Someone who has followed Joris’s work can see where it’s coming from, and I want here to celebrate the great caravan of his arrivals. How much he has brought, to the poem and to the book.

Because they are scarcely the same thing. But the book is what you’d expect from a caravan, cinnamon and silks and salt.


The strength of this collection is the variety of the man’s work. Over the last decades, Joris’s poetry and poetics have made him known in England and America, and Poasis gives at last a detailed and accurate presentation of the range of his work. Again and again he is a shadow moving in a bright landscape, again and again his personal delights and sufferings come off camera, mere occasions to engage with the geography of our politics, to point out with a lovely, lyric alertness the landmarks of decency and power he has found on his strange hegiras. That h-j-r root fascinates him, this Luxemburg London Parisian North African American poet–exile, travel, escape, transhumance, the night journey and its visions.

As we read through the collection, the pieces get steadily richer. For me, the high points of the collection are the sequences Winnetou Old and especially Lemur Mornings–more than just the ‘best’ work in the book, they are the core of the book, and reveal something of the richness of Joris’s sensibility and the breadth of his cultural gesture. In Lemur Mornings, Joris grasps this English to which he is not born, takes it and shapes it with real assurance. This is no piddling triumph of nuance and idiom–this is the achievement of actual saying, sure and mysterious as a magic spell. This is the densest language work in the book, yet it still preserves a narrative thrust, still pushes exposition in that middle ground, speaking to the conjuncture.

It is just that cultural grasp that makes his work distinctive, and of value right now. Joris is, like a very small number of others than come to mind, a poet who is in full control of European theoretical adventures of recent decades, and whose work is both a light that illuminates theory, and also an instance of it. This is important poetry too in that it examines in detail the question of marginality and exile–which is the single thread linking Modernism and Postmodernism, surely. The discourse of nomadism, of exile political and spiritual, of rootlessness and the Edenic country of the text–these are issues that come alive in Joris’s poetry, and propose for his work a readership wider than the usual community of poets.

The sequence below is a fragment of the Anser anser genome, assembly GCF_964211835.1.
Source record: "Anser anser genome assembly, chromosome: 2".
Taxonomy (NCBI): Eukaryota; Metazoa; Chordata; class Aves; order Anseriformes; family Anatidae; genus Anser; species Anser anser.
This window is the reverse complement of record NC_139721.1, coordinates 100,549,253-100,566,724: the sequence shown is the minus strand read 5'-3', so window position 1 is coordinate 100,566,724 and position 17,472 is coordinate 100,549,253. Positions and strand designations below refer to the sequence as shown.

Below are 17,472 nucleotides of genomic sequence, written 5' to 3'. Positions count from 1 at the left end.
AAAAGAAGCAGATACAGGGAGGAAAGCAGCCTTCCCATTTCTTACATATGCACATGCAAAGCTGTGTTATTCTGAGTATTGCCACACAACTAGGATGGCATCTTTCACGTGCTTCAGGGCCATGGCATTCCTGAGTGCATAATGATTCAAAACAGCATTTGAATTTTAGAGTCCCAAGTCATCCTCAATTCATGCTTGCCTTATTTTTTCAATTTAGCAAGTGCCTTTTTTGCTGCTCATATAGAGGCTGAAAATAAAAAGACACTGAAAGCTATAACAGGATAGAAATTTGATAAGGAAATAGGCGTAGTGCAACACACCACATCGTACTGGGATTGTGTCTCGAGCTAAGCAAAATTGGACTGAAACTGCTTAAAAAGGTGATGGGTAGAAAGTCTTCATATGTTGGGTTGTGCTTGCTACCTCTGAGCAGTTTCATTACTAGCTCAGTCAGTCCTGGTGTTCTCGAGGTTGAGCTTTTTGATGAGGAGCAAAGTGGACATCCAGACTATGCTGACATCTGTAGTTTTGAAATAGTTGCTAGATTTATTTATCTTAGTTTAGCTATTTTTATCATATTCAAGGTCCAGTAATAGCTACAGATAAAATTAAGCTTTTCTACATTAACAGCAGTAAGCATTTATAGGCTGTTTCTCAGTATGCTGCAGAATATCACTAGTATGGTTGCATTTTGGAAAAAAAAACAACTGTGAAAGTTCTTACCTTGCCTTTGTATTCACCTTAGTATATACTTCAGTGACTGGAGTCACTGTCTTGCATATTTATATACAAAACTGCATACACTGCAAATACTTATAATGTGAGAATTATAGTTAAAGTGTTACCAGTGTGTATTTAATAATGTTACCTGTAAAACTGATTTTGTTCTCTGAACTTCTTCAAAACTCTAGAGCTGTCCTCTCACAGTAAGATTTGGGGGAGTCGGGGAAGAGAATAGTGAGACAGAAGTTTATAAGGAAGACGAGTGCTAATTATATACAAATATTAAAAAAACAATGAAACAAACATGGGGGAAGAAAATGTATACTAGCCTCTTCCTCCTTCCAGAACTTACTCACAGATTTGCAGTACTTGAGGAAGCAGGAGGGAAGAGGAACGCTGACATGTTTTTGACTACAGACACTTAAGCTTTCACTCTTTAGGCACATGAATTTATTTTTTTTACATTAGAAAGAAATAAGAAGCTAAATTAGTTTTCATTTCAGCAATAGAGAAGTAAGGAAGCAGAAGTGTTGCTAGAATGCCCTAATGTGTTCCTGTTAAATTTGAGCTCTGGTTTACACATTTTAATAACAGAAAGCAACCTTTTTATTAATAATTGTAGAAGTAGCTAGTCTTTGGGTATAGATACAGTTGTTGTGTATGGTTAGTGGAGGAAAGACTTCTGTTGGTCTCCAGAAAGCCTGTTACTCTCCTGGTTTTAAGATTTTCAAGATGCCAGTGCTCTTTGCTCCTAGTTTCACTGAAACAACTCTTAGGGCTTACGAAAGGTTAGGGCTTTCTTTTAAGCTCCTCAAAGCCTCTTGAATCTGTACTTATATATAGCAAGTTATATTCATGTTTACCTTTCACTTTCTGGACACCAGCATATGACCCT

When I think about books that wield the same sort of literary clout with a similar range of discourses, I don’t think of books of poems. Instead, Chatwin’s Songlines comes to mind, a vivid intersection of narrative and expository discourses like the one we find in Poasis. Susan Brind Morrow’s The Names of Things explores–but in prose–a not dissimilar dance of personal growth, erotic identity, with North African cultural presence. These are texts that play in the same fields, but they’re not in one another’s shade. Among poets, maybe the late Leland Hickman, and the perennial energies of Clayton Eshleman’s underworld investigations come closest to Joris’s sort of endless, and endlessly productive, journeyings.


Most of Joris’s publications in this country have been small press and small scale. Only his collection Breccia comes close to this in size, but made up of much earlier work. Poasis is the mature work of an important poet.


There are some gentle, parlando diaristic texts – almost nostalgic for the say-anything sixties. The method and the issues of nomadism are already well established, for instance, by the opening sequence “Canto Diurno.” I’m conscious of a certain impatience as I read through it and the “Janus Calendars,” anxious to get to the more demanding and less overt poems of the middle and late book, which is where the poetic excitement happens, in the domain of demonstration, not explanation.


I think the book’s title plays some riffs about ways we might be well advised to read it. Its artful polysemy embraces:

1. poesis

2. oasis, the act of poetry being itself a stadial or oasis condition in the nomad life, by its very lingering in language emphasizing the nomadic quality–the poem as a provisional pause, an overnighting.

3. Veiled in the title too is the phrase ‘as is’–which of course translates the French tel quel, title of the review and hence the school of thought through which Post-structuralism was famously articulated. The title thus situates Joris in his proper historic relation to France (where he worked so long) and to the drifts of current theory instantiated in his poetic practice.

—Robert Kelly

Posted over on Samizdat